Can anyone with even the most nominal understanding of these businesses argue that having one company own the ESPN channel group along with the Fox regional sports channels would be good for consumers and competition?
There is simply no way to view the comments by a federal judge last week that he will not issue his decision in the lawsuit filed by the government to block AT&T’s purchase of Time Warner until after April 22 as anything but bad news for the telco behemoth. Also, the consumer media and some in the financial press went bonkers last week when Dish Network announced that Chairman Charlie Ergen was once again giving up the chief executive title. It was hilarious. If Ergen was really interested in turning over the reins to someone else, he would have recruited a big name chief executive to take over.
The Cable Act of 1992 was a mixed bag. Its program access provision gave satellite TV a big boost by giving operators the ability to distribute the most popular cable networks. But the retrans provision have proved to be anticompetitive and “a complete, absolute disaster for consumers.”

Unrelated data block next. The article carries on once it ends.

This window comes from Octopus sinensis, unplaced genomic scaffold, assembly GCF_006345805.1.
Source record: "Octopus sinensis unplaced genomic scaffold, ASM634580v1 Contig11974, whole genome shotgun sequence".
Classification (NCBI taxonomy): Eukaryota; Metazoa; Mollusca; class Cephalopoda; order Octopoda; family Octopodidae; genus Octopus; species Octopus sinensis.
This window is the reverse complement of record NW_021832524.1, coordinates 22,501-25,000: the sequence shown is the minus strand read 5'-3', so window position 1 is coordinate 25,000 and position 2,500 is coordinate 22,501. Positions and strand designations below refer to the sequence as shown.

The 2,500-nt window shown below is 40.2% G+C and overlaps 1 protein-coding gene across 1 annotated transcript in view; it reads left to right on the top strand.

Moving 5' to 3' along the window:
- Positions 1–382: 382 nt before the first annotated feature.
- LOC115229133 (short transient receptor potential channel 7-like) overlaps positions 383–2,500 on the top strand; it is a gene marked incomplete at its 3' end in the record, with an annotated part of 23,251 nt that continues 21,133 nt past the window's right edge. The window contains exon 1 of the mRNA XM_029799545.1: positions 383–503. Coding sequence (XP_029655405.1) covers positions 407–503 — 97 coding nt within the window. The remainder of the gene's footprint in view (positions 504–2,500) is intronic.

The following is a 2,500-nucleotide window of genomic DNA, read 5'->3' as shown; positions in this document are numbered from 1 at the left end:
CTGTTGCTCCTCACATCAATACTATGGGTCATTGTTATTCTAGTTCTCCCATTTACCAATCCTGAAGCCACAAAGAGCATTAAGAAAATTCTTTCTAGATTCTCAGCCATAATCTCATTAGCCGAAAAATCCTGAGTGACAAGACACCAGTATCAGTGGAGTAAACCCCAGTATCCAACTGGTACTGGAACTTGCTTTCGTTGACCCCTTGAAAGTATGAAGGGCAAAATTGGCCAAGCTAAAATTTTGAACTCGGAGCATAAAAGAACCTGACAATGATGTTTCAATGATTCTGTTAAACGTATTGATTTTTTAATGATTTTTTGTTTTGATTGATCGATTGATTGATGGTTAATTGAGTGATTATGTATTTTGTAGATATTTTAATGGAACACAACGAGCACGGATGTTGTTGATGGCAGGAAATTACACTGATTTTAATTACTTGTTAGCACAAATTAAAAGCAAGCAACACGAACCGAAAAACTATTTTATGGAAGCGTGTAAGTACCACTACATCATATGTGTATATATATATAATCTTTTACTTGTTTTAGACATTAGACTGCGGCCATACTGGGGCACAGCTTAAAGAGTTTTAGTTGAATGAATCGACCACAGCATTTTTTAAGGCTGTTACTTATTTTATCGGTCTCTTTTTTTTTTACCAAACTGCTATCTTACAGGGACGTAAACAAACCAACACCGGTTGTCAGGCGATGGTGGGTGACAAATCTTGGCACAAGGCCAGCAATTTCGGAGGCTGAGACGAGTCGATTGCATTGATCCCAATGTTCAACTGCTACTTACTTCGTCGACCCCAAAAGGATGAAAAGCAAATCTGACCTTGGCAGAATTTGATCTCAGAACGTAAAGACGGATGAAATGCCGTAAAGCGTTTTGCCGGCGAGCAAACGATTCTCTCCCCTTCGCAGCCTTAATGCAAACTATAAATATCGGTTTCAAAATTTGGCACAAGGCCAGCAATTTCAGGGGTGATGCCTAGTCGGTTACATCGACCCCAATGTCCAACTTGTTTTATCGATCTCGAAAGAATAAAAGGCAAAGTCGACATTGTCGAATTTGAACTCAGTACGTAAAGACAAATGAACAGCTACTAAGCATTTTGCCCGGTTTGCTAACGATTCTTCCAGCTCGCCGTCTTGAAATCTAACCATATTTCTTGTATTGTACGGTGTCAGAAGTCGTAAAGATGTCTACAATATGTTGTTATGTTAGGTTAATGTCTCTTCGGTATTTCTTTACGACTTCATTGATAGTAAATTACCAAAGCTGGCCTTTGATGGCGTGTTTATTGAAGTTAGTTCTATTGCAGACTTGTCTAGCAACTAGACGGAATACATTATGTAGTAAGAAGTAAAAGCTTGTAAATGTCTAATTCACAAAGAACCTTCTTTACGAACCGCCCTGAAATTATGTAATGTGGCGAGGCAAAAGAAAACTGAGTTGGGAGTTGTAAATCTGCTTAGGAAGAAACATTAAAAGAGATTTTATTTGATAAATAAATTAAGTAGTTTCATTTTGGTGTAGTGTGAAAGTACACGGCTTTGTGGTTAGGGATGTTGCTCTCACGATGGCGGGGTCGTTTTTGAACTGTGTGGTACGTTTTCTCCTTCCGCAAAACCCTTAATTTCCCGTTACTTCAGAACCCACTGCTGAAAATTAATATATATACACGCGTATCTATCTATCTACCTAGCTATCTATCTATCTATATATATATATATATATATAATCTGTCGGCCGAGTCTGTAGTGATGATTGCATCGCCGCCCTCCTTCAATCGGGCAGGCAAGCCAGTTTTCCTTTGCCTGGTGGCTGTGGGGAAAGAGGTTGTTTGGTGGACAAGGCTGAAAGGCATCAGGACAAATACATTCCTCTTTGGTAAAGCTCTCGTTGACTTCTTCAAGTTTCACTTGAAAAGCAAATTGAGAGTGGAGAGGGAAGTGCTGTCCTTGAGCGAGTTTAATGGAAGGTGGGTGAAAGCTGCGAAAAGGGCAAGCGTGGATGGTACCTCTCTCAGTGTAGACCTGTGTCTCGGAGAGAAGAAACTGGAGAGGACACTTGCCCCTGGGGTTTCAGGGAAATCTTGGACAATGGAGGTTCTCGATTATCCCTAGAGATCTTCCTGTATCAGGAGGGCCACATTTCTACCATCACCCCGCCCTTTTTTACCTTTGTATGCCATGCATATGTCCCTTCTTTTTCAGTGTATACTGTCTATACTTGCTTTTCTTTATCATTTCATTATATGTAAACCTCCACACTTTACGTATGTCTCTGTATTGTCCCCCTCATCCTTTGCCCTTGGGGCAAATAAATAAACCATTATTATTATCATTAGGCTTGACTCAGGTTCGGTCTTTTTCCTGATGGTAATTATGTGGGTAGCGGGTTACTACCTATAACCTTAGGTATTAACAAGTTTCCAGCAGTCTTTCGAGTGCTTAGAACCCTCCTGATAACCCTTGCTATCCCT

With more and more studios and programmers producing copycat streaming services, consumers are eventually going to figure out that they are getting less than when they subscribe to the overflowing packages of cable and satellite. And how they are all going to make money is puzzling.
Dish Network Chairman Charlie Ergen once promised that he would meet all the broadband needs of consumers with the billions of dollars of wireless spectrum he was accumulating. Five years later, Dish Network has a contract to repair Samsung’s exploding washing machines, but no articulated plan for putting all that spectrum to work. This column originally appeared as the “Scherman’s Notebook” column in the March 1 Satellite Business News FaxUPDATE.